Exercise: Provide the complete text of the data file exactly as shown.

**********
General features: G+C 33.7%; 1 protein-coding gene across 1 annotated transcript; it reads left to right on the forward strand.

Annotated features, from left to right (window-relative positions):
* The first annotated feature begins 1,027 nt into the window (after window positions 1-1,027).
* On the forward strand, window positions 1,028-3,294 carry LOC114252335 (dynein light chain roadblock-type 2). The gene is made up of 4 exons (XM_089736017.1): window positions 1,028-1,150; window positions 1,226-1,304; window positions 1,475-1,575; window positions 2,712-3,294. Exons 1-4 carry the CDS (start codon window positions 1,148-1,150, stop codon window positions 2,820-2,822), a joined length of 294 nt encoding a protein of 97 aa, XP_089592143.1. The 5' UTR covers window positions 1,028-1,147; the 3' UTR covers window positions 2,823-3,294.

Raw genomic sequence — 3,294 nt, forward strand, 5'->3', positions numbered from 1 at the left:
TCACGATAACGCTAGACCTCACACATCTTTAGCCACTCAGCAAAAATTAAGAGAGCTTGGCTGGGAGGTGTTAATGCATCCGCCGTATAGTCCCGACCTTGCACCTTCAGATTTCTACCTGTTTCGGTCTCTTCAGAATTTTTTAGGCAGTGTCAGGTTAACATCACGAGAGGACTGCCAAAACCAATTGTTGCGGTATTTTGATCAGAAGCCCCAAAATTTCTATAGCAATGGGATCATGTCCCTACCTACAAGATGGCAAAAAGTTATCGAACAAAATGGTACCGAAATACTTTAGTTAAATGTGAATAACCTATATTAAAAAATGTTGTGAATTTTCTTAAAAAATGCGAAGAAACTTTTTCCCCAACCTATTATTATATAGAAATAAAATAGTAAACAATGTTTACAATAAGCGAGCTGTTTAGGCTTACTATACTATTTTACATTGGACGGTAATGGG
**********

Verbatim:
General features: G+C 33.7%; 1 protein-coding gene across 1 annotated transcript; it reads left to right on the forward strand.

Annotated features, from left to right (window-relative positions):
* The first annotated feature begins 1,027 nt into the window (after window positions 1-1,027).
* On the forward strand, window positions 1,028-3,294 carry LOC114252335 (dynein light chain roadblock-type 2). The gene is made up of 4 exons (XM_089736017.1): window positions 1,028-1,150; window positions 1,226-1,304; window positions 1,475-1,575; window positions 2,712-3,294. Exons 1-4 carry the CDS (start codon window positions 1,148-1,150, stop codon window positions 2,820-2,822), a joined length of 294 nt encoding a protein of 97 aa, XP_089592143.1. The 5' UTR covers window positions 1,028-1,147; the 3' UTR covers window positions 2,823-3,294.

Raw genomic sequence — 3,294 nt, forward strand, 5'->3', positions numbered from 1 at the left:
TCACGATAACGCTAGACCTCACACATCTTTAGCCACTCAGCAAAAATTAAGAGAGCTTGGCTGGGAGGTGTTAATGCATCCGCCGTATAGTCCCGACCTTGCACCTTCAGATTTCTACCTGTTTCGGTCTCTTCAGAATTTTTTAGGCAGTGTCAGGTTAACATCACGAGAGGACTGCCAAAACCAATTGTTGCGGTATTTTGATCAGAAGCCCCAAAATTTCTATAGCAATGGGATCATGTCCCTACCTACAAGATGGCAAAAAGTTATCGAACAAAATGGTACCGAAATACTTTAGTTAAATGTGAATAACCTATATTAAAAAATGTTGTGAATTTTCTTAAAAAATGCGAAGAAACTTTTTCCCCAACCTATTATTATATAGAAATAAAATAGTAAACAATGTTTACAATAAGCGAGCTGTTTAGGCTTACTATACTATTTTACATTGGACGGTAATGGG